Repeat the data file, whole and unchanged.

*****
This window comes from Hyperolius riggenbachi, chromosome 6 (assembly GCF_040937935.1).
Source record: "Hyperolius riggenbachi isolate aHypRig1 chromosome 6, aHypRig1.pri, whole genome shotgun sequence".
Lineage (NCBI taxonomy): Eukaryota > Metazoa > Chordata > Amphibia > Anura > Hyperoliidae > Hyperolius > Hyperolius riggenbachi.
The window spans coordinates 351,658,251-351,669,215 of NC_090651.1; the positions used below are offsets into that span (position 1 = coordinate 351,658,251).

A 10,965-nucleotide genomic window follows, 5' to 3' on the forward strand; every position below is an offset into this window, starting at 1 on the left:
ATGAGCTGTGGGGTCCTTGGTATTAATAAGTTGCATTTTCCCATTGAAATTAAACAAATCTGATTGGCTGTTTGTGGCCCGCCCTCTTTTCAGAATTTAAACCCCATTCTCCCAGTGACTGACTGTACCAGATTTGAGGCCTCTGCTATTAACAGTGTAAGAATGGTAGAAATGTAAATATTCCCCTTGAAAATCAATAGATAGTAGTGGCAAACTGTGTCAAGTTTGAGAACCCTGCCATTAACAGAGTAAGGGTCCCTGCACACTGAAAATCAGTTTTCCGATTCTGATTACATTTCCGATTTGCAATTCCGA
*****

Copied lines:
This window comes from Hyperolius riggenbachi, chromosome 6 (assembly GCF_040937935.1).
Source record: "Hyperolius riggenbachi isolate aHypRig1 chromosome 6, aHypRig1.pri, whole genome shotgun sequence".
Lineage (NCBI taxonomy): Eukaryota > Metazoa > Chordata > Amphibia > Anura > Hyperoliidae > Hyperolius > Hyperolius riggenbachi.
The window spans coordinates 351,658,251-351,669,215 of NC_090651.1; the positions used below are offsets into that span (position 1 = coordinate 351,658,251).

A 10,965-nucleotide genomic window follows, 5' to 3' on the forward strand; every position below is an offset into this window, starting at 1 on the left:
ATGAGCTGTGGGGTCCTTGGTATTAATAAGTTGCATTTTCCCATTGAAATTAAACAAATCTGATTGGCTGTTTGTGGCCCGCCCTCTTTTCAGAATTTAAACCCCATTCTCCCAGTGACTGACTGTACCAGATTTGAGGCCTCTGCTATTAACAGTGTAAGAATGGTAGAAATGTAAATATTCCCCTTGAAAATCAATAGATAGTAGTGGCAAACTGTGTCAAGTTTGAGAACCCTGCCATTAACAGAGTAAGGGTCCCTGCACACTGAAAATCAGTTTTCCGATTCTGATTACATTTCCGATTTGCAATTCCGA